Andreas T - 1 year ago 60

C++ Question

I am trying to write a class for directed graphs with very simple functionality like adding and removing edges. For some reason the default-copy constructor does not do its job and I wonder why.

main.cpp:

`#include <iostream>`

#include "Graph.h"

using namespace std;

int main()

{

Graph g1(1);

g1.insertEdge(0, 0);

Graph g2(g1);

cout << (g1 == g2) << endl; // false

return 0;

}

Graph.h:

`#ifndef GRAPH_H_INCLUDE`

#define GRAPH_H_INCLUDE

#include <vector>

class Graph

{

public:

typedef unsigned int vertex_t;

typedef std::vector< std::vector<bool> > edges_set_t;

vertex_t vertices;

edges_set_t edges;

Graph(vertex_t vertices = 0)

: vertices(vertices)

{

initEdges();

}

void insertEdge(vertex_t v, vertex_t w)

{

edges[v][w] = 1;

}

bool hasEdge(vertex_t v, vertex_t w) const

{

return edges[v][w];

}

private:

void initEdges()

{

edges = std::vector< std::vector<bool> >(vertices);

while (edges.size() < vertices)

edges.push_back(std::vector<bool>(vertices));

}

};

bool operator==(const Graph& g, const Graph& h)

{

if (g.vertices != h.vertices)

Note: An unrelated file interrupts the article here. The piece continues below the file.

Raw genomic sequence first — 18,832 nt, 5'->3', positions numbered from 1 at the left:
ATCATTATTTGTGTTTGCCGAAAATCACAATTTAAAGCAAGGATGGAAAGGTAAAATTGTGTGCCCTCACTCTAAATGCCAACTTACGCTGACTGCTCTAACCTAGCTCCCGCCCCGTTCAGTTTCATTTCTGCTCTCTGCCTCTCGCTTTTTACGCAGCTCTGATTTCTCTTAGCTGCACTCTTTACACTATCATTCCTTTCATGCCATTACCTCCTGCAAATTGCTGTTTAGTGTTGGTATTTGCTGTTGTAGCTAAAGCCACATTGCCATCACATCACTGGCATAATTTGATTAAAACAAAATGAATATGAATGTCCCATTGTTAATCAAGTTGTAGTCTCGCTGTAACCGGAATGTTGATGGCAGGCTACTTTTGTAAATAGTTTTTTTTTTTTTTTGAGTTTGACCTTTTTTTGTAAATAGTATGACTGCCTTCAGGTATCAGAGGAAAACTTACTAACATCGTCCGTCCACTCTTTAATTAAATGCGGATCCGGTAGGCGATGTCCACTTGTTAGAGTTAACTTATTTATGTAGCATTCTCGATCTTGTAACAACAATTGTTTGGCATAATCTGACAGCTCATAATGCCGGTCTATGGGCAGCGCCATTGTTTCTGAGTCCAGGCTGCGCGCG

return false;

for (Graph::vertex_t v = 0; v < g.vertices; ++v)

for (Graph::vertex_t w = 0; w < g.vertices; ++w)

if ((g.hasEdge(v, w) && !h.hasEdge(v, w)) || (!g.hasEdge(v, w) && h.hasEdge(v, w)))

return false;

return true;

}

#endif

In my main function, I create a graph with a single vertex and add a self-loop onto it. I then try to copy it using the default copy constructor, which somehow gives me a graph with the correct number of vertices but no edges at all.

The same is true if I use this constructor:

`Graph(const Graph& other)`

{

vertices = other.vertices;

initEdges();

edges = other.edges;

}

However, it works correctly with this, for some reason I cannot find:

`Graph(const Graph& other)`

{

vertices = other.vertices;

initEdges();

for (Graph::vertex_t v = 0; v < vertices; ++v) // no idea why a manual implementation is necessary

for (Graph::vertex_t w = 0; w < vertices; ++w)

if (other.hasEdge(v, w))

insertEdge(v, w);

}

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Answer Source

This loop

```
while (edges.size() < vertices)
```

never gets entered, because the constructor you call adds empty vectors for each element of the vector. To make sure that you get a square matrix, use

```
edges = std::vector< std::vector<bool> >(vertices, std::vector<bool>(vertices));
```

This can be moved into member intialization list of `Graph`

, rendering `initEdges()`

unnecessary.

Moreover, you can drop `vertices`

variable, because it is always equal to `edges.size()`

.

Your comparison operator does this:

```
if ((g.hasEdge(v, w) && !h.hasEdge(v, w)) || (!g.hasEdge(v, w) && h.hasEdge(v, w)))
```

The condition is equivalent to

```
if (g.hasEdge(v, w) != h.hasEdge(v, w))
```

Since `std::vector`

provides `operator ==`

which compares the size, you can rewrite your comparison operator as follows:

```
bool operator==(const Graph& g, const Graph& h) {
return g.edges == h.edges;
}
```

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